Even if trial court erred by admitting evidence defendant committed uncharged rapes without instructing the jury he was acquitted of them, the error was not prejudicial. Poletti was charged with numerous sex offenses based on evidence that he sexually abused his stepdaughter. After his first trial, the jury acquitted Poletti of one count of forcible rape and one count of lewd acts upon a child aged 14 or 15, but convicted him of 15 other offenses. On appeal, the court reversed another forcible rape count for insufficient evidence. The court also reversed other counts of various forms of child molestation due to juror misconduct and remanded for a retrial of the remaining counts. At Poletti’s retrial, the prosecutor admitted evidence of the two forcible rapes during its case-in-chief. The trial court denied the defense’s request to instruct the jury that Poletti had been acquitted of those rapes. The jury found Poletti guilty of two counts forcible lewd acts upon a child aged 14. Poletti appealed. Held: Affirmed. In People v. Griffin (1967) 66 Cal.2d 459, the court held that evidence of an acquittal is admissible to rebut prosecution evidence of guilt of another crime. Courts have applied in this rule in cases involving the admission of uncharged sex offenses under Evidence Code section 1108. Here, the uncharged sex crimes were admitted for the limited purpose of assessing the victim’s credibility. Even assuming the court erred under Griffin, it was not prejudicial. The victim’s testimony was corroborated by videotapes Poletti made of his stepdaughter wearing lingerie and by Poletti’s own statements during a pretext phone call. Although the jury deliberated for more than three days and hung on 9 of the 11 charges, the court could not say that it was reasonably probable it would have reached an outcome more favorable to Poletti had it learned of the acquittals.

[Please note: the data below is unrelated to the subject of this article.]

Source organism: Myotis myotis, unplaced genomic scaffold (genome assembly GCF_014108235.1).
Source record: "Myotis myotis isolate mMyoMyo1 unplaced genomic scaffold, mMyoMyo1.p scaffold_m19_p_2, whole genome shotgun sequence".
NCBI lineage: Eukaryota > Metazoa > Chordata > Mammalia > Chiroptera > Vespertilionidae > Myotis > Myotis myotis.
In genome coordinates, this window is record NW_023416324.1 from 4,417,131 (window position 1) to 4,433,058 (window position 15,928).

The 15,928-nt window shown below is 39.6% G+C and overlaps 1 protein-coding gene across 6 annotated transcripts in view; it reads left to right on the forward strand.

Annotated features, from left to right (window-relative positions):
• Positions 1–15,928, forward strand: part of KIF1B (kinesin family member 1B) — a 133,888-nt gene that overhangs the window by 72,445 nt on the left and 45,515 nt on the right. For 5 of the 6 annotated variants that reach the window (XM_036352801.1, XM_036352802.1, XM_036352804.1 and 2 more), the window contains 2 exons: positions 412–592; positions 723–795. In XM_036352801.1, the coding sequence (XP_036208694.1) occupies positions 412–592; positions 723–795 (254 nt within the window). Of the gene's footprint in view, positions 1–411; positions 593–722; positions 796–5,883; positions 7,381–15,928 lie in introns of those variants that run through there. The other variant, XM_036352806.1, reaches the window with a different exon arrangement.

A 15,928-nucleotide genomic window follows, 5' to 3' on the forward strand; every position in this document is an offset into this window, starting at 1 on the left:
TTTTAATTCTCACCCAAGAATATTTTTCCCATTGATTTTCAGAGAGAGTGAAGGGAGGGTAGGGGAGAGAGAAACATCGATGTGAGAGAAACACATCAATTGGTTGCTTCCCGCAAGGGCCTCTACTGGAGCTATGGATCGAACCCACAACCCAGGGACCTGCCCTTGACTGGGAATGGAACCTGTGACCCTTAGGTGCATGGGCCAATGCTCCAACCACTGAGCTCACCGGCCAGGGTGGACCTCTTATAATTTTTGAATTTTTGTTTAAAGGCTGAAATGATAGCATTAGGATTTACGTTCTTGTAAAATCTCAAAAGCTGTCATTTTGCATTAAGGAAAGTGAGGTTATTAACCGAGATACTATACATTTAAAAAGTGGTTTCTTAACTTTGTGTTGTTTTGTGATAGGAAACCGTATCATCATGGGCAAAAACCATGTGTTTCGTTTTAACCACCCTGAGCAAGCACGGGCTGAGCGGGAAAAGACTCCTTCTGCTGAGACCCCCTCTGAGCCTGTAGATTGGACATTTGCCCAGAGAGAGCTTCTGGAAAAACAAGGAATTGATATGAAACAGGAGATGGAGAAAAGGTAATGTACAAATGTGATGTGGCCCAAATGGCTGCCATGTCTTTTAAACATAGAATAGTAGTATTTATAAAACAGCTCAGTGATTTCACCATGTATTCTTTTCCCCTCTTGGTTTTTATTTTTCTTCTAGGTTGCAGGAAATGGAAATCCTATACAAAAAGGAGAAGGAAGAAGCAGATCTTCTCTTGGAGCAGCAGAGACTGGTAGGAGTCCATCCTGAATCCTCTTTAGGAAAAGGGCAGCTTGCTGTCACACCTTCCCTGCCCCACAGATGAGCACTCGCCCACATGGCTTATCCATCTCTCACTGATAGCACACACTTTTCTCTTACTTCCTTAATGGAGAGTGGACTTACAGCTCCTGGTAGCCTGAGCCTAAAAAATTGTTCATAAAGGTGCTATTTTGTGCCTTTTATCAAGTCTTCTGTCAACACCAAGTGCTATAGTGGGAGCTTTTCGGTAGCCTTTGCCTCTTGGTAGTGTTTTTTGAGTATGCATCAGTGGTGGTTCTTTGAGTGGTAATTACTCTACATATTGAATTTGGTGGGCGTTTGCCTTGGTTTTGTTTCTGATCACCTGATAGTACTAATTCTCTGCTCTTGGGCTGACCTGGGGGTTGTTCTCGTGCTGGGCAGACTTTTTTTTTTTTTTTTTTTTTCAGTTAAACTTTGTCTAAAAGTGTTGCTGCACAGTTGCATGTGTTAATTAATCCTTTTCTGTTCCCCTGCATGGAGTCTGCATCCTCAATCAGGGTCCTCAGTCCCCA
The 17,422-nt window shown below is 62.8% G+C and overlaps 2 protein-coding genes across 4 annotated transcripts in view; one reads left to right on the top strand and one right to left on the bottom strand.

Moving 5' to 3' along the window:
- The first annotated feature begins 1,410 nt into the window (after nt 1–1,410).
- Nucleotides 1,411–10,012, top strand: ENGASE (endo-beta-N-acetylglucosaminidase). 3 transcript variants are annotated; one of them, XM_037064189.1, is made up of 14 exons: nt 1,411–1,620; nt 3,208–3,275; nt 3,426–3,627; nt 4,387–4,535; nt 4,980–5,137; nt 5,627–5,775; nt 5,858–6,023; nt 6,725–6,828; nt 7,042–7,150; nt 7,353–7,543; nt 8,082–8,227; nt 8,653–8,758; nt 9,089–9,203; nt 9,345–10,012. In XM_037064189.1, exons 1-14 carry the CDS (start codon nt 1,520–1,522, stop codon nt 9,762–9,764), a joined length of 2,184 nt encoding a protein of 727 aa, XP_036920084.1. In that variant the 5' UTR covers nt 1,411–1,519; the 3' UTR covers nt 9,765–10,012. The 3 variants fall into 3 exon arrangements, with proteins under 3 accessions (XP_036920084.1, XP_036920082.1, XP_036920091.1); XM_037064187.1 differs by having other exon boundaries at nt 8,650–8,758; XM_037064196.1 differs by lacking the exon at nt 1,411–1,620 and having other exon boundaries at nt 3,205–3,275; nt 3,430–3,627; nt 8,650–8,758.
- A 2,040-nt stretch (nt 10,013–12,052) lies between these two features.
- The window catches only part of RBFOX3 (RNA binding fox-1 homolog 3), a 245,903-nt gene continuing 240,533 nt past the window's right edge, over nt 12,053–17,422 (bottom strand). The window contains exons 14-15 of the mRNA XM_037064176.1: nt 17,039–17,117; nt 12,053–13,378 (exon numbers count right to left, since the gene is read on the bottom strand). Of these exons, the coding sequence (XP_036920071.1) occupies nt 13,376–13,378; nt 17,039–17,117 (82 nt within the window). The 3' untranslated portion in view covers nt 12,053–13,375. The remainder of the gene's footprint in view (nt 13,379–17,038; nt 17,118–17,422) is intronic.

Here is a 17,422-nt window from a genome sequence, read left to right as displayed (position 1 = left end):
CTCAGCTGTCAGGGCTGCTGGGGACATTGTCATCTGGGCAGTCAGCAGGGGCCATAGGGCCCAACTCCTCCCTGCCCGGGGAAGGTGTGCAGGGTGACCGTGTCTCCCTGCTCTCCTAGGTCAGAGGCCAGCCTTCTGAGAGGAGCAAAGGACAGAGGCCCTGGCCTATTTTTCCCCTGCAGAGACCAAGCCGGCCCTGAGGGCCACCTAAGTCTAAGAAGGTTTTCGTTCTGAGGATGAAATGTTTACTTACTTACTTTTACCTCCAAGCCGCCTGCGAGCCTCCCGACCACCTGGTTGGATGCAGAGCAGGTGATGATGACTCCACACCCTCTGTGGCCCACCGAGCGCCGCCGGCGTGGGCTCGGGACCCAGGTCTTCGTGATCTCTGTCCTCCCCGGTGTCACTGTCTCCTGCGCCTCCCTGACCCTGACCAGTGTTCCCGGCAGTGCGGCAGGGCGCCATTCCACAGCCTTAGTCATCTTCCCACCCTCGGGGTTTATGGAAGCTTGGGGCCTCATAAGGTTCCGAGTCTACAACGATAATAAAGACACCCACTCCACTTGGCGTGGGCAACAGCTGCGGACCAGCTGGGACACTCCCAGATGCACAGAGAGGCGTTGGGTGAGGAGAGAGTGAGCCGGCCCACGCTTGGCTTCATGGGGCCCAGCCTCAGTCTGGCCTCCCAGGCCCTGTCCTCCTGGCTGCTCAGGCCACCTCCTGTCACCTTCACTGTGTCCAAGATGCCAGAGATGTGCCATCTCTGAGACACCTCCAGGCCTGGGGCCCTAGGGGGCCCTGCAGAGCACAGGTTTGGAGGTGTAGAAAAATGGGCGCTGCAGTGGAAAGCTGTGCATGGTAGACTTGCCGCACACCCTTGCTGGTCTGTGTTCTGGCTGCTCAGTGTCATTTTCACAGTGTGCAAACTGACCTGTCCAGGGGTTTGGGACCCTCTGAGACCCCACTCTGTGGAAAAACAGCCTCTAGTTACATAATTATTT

Prosecutor committed nonprejudicial misconduct by failing to disclose evidence, attempting to elicit inadmissible testimony, and exhibiting disrespect for the court. Poletti also raised four claims of prosecutorial misconduct. First, he contended that the prosecution violated Brady v. Maryland (1963) 373 U.S. 83, and Penal Code section 1054.1 by failing to disclose statements the victim made to him changing her story about when one of the alleged rapes occurred. The court found no Brady violation after concluding that the withheld evidence was no favorable to the defense. Although the failure to disclose the statement violated section 1054.1, there was no prejudice. The court also rejected Poletti’s argument that the prosecutor committed Griffin v. California (1965) 380 U.S. 609 because the prosecutor commented on the state of the evidence, not, not Poletti’s failure to testify. The court did, however, find that the prosecutor committed misconduct by repeatedly attempting to elicit testimony from a defense investigator about the time and expense associated with his investigation despite the trial court sustaining numerous objections to that line of questioning. But that misconduct was not prejudicial because the trial court sustained the objections. Finally, Poletti claimed that the prosecutor’s persistent questioning of the courts rulings in the jury’s presence was misconduct. The appellate court agreed that the prosecutor “behaved poorly and is deserving of rebuke.” However, there was no showing that the repeated expressions of disrespect for the trial court deprived Poletti of a fair trial. Although the appellate court affirmed the judgment, it found that several instances of the prosecutorial misconduct should be reported, and the court ordered a copy of the opinion forwarded to the State Bar for review and further proceedings.